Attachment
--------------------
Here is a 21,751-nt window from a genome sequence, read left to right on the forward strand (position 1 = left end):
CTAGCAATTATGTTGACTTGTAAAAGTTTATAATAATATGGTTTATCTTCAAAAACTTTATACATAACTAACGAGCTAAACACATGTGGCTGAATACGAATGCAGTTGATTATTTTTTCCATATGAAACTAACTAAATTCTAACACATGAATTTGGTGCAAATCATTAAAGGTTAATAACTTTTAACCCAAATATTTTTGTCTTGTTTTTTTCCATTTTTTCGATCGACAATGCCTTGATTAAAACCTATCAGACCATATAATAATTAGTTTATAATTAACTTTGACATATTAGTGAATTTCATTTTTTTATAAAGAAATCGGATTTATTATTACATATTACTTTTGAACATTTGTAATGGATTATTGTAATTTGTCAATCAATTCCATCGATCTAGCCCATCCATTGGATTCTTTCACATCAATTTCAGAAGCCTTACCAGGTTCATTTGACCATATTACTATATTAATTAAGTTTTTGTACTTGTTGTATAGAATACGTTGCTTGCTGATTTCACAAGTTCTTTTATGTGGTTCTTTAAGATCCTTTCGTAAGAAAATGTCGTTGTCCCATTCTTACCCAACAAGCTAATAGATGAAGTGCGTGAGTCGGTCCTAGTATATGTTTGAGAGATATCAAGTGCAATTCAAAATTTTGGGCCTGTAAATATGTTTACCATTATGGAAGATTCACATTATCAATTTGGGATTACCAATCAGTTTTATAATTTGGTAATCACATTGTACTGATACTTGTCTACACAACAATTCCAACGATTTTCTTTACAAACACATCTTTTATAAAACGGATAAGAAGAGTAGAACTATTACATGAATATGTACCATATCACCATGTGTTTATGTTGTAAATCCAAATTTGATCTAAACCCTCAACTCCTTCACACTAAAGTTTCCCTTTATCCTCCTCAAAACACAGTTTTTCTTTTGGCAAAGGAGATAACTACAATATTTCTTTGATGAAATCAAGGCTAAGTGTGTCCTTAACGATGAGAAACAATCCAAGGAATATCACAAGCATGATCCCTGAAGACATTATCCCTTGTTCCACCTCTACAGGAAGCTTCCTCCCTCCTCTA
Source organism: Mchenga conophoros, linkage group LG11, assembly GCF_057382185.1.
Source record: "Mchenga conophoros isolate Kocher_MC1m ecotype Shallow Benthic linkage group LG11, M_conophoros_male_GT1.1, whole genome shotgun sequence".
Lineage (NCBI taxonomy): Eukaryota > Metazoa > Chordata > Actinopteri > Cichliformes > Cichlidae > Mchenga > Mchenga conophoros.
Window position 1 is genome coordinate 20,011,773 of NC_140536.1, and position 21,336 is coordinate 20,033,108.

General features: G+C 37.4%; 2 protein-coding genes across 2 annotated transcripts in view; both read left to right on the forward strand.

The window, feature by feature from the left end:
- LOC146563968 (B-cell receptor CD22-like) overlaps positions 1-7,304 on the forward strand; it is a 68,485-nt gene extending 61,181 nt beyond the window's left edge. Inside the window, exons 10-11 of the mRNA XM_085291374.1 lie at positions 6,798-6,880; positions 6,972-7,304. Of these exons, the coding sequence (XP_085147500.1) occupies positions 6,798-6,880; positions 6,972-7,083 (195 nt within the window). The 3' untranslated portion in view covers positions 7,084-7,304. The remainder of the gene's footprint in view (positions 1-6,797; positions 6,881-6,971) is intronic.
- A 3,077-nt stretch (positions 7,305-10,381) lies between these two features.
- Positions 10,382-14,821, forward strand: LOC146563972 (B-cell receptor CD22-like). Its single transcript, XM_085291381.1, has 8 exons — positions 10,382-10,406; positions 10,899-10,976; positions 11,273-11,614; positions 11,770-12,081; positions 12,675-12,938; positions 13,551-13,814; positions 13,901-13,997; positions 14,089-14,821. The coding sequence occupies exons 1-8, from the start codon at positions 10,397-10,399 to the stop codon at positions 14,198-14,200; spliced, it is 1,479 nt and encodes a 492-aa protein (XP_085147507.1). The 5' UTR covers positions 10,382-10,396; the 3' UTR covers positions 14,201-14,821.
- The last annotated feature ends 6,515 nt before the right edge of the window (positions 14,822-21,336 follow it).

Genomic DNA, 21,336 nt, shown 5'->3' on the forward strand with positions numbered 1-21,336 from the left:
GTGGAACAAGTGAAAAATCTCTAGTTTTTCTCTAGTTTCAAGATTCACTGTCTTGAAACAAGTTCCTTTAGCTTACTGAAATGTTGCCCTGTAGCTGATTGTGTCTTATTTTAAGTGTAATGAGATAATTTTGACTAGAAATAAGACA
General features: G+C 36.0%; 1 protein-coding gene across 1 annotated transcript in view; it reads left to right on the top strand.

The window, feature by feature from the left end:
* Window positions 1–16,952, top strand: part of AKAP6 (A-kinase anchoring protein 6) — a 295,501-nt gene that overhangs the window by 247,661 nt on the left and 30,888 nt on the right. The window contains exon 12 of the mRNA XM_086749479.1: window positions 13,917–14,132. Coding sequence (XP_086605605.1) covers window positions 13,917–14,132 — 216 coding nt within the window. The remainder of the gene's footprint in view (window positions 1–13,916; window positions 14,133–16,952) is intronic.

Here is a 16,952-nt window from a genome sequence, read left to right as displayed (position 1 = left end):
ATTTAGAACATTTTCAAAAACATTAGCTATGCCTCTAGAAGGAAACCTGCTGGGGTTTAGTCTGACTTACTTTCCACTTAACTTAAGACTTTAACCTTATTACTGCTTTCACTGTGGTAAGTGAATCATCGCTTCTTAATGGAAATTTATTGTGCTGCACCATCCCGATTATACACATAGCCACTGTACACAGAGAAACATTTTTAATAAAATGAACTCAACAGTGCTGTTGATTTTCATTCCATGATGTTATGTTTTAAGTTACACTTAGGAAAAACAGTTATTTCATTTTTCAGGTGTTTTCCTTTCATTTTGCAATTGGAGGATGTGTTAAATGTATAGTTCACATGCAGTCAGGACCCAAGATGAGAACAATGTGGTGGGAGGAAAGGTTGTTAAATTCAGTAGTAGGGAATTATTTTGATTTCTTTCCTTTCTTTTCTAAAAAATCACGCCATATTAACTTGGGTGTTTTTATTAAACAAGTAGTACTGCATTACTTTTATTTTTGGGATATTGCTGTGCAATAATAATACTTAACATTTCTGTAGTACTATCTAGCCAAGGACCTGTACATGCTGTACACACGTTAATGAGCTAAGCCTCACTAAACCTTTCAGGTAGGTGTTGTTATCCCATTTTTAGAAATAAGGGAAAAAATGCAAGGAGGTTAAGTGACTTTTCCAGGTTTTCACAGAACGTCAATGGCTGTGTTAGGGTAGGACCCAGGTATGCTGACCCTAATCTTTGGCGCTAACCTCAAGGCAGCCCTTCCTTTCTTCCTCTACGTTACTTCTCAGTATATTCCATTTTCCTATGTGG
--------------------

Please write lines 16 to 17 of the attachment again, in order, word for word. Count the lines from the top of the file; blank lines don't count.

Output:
The window, feature by feature from the left end:
* Window positions 1–16,952, top strand: part of AKAP6 (A-kinase anchoring protein 6) — a 295,501-nt gene that overhangs the window by 247,661 nt on the left and 30,888 nt on the right. The window contains exon 12 of the mRNA XM_086749479.1: window positions 13,917–14,132. Coding sequence (XP_086605605.1) covers window positions 13,917–14,132 — 216 coding nt within the window. The remainder of the gene's footprint in view (window positions 1–13,916; window positions 14,133–16,952) is intronic.